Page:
Columbus, OH --- On the very first evening of the 2017 Lexington Selected Yearling Sale, many of harness racing media members and those in the audience were swift to commence comparisons between this year’s edition and the record-breaking version which occurred the previous year. Randy Manges, co-sales manager, quickly responded to these queries by stating the two were vastly different, as 2016 was in a class of its own, yet he felt the upcoming four sessions would demonstrate not only the demand for horses, but a very robust middle market. After Mettle and Tangent, however, sold for $180,000 and $100,000, respectively, on Friday (Oct. 6) in the sale’s fourth installment, the 2017 sale is poised to soar past its predecessor to annex the top spot in the history books. “You cannot compare this year’s sale to last year’s because we don’t have a $800,000 or $550,000 yearling,” said Manges. “But we have very nice horses right up until the last horse to sell, so the catalogue we have created should appeal to a number of buyers to the conclusion of the sale.” Friday evening witnessed the passage of 124 yearlings through the ring that were sold for a total sum of $3,674,000 with an average of $29,629. This was increase of 16.1 percent from 2016’s equivalent session, which netted $2,884,000 from 113 horses and supplied an average of $25,522. The median price also increased by roughly 20 percent from last year with two horses bringing $100,000 or more as last year’s highest-priced horse was sold for $97,000 for the corresponding session. As the sale heads into its final evening, 535 horses have generated $34,069,000 in revenue with an average of $63,680. Its 2016 counterpart offered 491 yearlings which sold for $30,553,000 with an average of $62,266. This year 101 horses have sold for $100,000 or better while in 2016, 76 yearlings accomplished that feat. Mettle, a son of Trixton-Angelette Hanover, not only created the highest-price of the evening, but was the first $100,000 horse of the session. Consigned and raised by Hunterton Farms, the colt was assigned Hip No. 442 and is now owned by Celebrity Farms. By Yankee Glide, Mettle’s dam was a talented race mare as she banked $317,892, was second in the Breeders Crown final as a 2-year-old and in the Coaching Club Oaks as a sophomore. She was also third in the Hudson Filly Trot as a 3-year-old. From three foals of racing age, Angelette Hanover has provided three winners, but the potential for her progeny to be future stars is quite promising. Not only is the mare a half-sibling to Annie Hall (Like A Prayer, $103,469), who has also foaled two $100,000 winners, but her granddam is none other than Hall of Fame member Amour Angus. Therefore, Mettle hails from one of the most coveted bloodlines in the sport. Tangent, a daughter of Cantab Hall-Fraction, possesses her own impressive credentials when it comes to her female family, which is undoubtedly one of the primary factors involved in her price. Consigned and reared by Diamond Creek Farm, this filly, identified as Hip No. 448, was selected by Marcus Melander as agent for Al Libfield for $100,000. Tangent’s dam is by Andover Hall and from two foals of racing age has one, Sherrys Lady (Muscle Hill), who is a winner as a 2-year-old. Fraction, however, is out of Decimal Hanover (SJ’s Caviar, $1,536), who in turn is a daughter of D Train. This makes her a half-sibling to 2007 Horse of the Year, multiple Dan Patch Award winner, world champion and successful sire Donato Hanover (Andover Hall, $2.9 million), world champion Here Comes Herbie (Credit Winner, $365,541) and Dream On Hanover (Andover Hall, $119,521). The Lexington Selected Yearling Sale continues until Saturday (Oct. 7) with all sessions opening at 7 p.m. To view the full results of the sale or the upcoming catalogue, please click here. The event is also being streamed live and can be seen on this link. Complete recaps of the individual sessions will be available at www.ustrotting.com on the mornings following the evening sessions. by Kim French, USTA Internet News Editor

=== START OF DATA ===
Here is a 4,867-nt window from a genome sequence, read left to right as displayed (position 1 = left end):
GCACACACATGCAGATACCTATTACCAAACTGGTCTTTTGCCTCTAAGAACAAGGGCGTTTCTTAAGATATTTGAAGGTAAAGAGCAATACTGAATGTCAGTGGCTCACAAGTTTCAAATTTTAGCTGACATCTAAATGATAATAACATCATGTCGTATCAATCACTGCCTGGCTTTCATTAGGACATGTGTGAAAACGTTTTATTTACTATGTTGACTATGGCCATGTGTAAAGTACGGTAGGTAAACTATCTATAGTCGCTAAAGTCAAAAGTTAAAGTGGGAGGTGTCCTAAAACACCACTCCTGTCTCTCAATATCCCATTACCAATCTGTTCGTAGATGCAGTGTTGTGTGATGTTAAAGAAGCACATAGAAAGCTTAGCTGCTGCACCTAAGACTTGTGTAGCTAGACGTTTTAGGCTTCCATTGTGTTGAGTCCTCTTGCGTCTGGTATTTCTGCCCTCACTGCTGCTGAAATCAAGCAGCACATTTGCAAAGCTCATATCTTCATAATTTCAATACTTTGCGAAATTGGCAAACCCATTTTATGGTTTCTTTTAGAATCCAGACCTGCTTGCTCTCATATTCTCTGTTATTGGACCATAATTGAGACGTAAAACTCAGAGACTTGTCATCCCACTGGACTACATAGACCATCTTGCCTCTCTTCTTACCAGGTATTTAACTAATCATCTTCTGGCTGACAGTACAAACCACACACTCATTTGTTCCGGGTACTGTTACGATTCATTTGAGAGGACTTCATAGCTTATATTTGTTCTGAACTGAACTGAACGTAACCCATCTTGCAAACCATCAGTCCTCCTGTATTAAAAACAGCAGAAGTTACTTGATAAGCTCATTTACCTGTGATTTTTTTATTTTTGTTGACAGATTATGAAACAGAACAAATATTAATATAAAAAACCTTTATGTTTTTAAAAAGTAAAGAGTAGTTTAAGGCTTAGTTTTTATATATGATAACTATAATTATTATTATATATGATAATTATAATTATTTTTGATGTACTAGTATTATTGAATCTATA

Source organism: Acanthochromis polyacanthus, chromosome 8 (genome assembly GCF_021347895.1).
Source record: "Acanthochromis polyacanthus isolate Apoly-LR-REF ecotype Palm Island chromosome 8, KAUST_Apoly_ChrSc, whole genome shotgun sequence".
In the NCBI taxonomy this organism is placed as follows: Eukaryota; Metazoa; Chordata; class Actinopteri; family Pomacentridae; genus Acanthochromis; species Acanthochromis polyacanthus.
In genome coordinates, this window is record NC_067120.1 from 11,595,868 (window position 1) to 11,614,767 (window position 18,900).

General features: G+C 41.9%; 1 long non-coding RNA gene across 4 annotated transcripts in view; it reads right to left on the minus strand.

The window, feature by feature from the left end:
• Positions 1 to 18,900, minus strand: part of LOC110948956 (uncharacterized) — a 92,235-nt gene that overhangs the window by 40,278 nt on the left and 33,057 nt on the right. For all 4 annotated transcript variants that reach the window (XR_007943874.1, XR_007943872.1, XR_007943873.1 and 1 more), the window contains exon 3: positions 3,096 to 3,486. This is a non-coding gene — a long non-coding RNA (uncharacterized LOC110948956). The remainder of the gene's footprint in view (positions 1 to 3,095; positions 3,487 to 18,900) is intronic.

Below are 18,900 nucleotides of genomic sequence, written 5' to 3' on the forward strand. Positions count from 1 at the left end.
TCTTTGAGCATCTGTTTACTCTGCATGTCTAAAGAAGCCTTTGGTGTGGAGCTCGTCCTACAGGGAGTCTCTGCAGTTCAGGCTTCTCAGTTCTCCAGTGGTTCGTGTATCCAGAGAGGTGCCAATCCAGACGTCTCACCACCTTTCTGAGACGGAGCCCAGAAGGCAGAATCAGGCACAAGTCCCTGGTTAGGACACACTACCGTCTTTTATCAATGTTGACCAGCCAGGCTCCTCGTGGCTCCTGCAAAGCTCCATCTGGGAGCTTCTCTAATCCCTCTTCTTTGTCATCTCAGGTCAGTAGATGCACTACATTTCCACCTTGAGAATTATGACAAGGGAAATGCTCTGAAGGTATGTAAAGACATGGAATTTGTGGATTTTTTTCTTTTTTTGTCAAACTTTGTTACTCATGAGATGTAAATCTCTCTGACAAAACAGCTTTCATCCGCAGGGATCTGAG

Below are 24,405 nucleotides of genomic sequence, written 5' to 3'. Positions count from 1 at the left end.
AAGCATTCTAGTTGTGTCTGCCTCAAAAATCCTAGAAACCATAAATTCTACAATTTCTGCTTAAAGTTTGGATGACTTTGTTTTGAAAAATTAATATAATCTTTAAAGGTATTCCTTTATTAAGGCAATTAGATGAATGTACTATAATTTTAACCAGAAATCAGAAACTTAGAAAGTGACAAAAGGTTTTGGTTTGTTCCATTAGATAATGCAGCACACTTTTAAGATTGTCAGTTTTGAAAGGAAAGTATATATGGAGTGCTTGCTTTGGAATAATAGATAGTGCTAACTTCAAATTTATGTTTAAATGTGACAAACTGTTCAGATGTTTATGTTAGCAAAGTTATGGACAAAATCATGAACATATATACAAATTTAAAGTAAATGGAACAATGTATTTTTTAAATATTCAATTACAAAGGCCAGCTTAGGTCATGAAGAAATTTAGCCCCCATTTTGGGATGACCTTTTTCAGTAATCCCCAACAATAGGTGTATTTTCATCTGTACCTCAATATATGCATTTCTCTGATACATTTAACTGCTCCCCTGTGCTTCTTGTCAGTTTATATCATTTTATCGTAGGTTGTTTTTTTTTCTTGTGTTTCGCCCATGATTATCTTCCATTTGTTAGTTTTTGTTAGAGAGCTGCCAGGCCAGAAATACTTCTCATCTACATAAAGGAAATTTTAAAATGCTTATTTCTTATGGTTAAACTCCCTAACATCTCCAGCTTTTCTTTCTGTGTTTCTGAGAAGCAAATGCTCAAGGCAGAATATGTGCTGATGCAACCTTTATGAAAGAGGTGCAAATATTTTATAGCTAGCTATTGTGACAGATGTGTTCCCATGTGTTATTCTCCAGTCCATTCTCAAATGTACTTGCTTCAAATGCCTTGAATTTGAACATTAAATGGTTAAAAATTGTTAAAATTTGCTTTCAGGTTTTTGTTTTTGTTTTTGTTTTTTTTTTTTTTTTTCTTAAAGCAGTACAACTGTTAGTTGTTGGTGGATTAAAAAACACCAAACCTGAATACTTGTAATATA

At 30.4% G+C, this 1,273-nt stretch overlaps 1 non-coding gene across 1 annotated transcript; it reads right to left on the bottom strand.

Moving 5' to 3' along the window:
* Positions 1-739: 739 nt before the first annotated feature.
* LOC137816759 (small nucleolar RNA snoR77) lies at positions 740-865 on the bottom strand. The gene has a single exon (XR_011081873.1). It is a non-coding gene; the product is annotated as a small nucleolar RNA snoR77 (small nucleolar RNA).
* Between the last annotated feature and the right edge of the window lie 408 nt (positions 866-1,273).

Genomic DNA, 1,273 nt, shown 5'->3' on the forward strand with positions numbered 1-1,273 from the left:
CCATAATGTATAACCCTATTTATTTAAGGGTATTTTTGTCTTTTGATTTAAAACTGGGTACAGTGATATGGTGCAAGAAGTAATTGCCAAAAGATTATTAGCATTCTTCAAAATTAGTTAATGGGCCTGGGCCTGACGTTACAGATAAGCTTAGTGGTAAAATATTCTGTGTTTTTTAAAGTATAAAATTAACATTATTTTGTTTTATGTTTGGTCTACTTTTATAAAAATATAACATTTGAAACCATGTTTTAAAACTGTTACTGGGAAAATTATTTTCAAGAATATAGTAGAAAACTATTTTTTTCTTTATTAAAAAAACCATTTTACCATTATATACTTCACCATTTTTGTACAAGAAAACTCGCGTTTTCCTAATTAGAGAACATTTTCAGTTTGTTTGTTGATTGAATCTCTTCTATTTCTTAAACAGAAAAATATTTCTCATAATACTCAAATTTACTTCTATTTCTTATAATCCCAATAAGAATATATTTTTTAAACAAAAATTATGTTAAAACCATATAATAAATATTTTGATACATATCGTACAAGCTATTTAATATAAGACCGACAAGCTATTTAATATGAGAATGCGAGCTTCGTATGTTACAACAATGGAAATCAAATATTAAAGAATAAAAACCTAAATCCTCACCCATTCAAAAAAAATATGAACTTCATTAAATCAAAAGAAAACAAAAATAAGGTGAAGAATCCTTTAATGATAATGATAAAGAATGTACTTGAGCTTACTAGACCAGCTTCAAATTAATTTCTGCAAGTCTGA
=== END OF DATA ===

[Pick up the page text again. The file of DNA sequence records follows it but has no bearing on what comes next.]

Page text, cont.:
Columbus, OH --- Although each session of every edition of any sale possesses its own unique characteristics, this year’s Lexington Selected Yearling Sale features an attribute which sets it apart from its predecessors: expect the unexpected. Thursday evening’s (Oct. 5) action certainly demonstrated just that as Southwind Bugz was purchased for $335,000 to rank as the second highest-priced yearling of the harness racing event in its third session, which is obviously extremely unusual. Randy Manges, however, might have provided a bit of foreshadowing for what the sale was capable of providing on Monday evening. “I’m looking forward to the rest of the sale,” the co-sales manager said. “Our third, fourth and fifth sessions have very nice horses so our books have strength right through to the end of the sale.” Despite his extensive experience and knowledge, even Manges himself was probably a bit surprised at how successful this year’s third installment was as Southwind Bugz was merely an indicator of a very powerful sale. Thursday witnessed 160 yearlings go through the ring for a gross sum of $7,615,000 with an average of $47,594. In last year’s record-breaking event, 145 horses were sold for $6,066,000 with an average of $41,834. Therefore, the sale saw a healthy increase of 13.8 percent from the 2016 numbers. In addition, the highest-priced yearling from last year’s version on the third day was $175,000 and six horses sold for $100,000 or more. On this Thursday, nine yearlings sold with that price tag or higher. Identified as Hip No. 368, Southwind Bugz, a son of Muscle Hill-Missymae Bluestone, is now owned by Kenneth Jacobs. Consigned by Preferred Equine Inc. and raised by Southwind Farms, the bay colt entered the arena with a regal air as the bidding ensued around him. The March 26 foal is a full-sibling to Yonkers Trot runner-up and Swedish Breeders Crown winner Southwind Mozart ($300,000-International) and a half-brother to New Jersey Sire Stakes champion Southwind Cocoa (Chocolatier, $277,097). The colt’s granddam, Missy’s Goalfire, earned $329,939 on the racetrack and also produced Missy’s Doubt Fire (Cantab Hall, $177,924) as well as Me And Cinderella (Cantab Hall, $107,398). This family’s first three generations are also listed in the catalogue with an impressive amount of black type. While fellow freshman stallions Captaintreacherous, Sweet Lou, Father Patrick and Trixton have been in the spotlight, Sunshine Beach tossed down his own challenge as his son Ridin On Sunshine, Hip No. 416, was selected for $185,000 by Gino Toscani. Out of the Jereme's Jet mare Takealilridewithme, the colt was consigned by Spring Haven Farm and reared by Rails Edge Farm. Ridin On Sunshine is his dam’s first foal, but she is a half-sister to Riding The Rapids (Red River Hanover, $113,020). The colt’s great-granddam, Motorist (French Chef) produced six winners from seven foals and his fourth dam, Road Runner (Albatross) is responsible for a number of stakes winners as well as stakes producers. Two trotting yearlings, Lindy Express and One More Rosie, shared the third position as the evening’s most expensive purchases when they each fetched $140,000. A son of Trixton-Nashville Lindy, Lindy Express, who will now reside in the barn of Åke Svanstedt, is a half-brother to 2017 Old Oaken Bucket victor Shake It Off Lindy (Crazed, $209,872). Catalogued as Hip No. 375, the colt has a pedigree that affords a glimpse of a promising future, as his second and third dams were prolific producers of stakes winners. One More Rosie, Hip No. 398, was selected by Rene Allard. The daughter of Muscle Mass-Rose De Vie Stena is a full-sister to dual O’Brien Award winner Riveting Rosie ($903,520) and a half-sibling to Howd That Feel (Muscles Yankee, $187,272). The filly’s dam is a 100 percent producer and is a half-sister to Bertorico (Lindy Lane, $237,165), Baron Hall (Victory Dream, $194,818), and Bertolio (Lindy Lane, $204,400-International). The Lexington Selected Yearling Sale continues until Saturday (Oct. 7) with all sessions opening at 7 p.m. To view the full results of the sale or the upcoming catalogue, please click here. The event is also being streamed live and can be seen on this link. Complete recaps of the individual sessions will be available at www.ustrotting.com on the mornings following the evening sessions. by Kim French, USTA Internet News Editor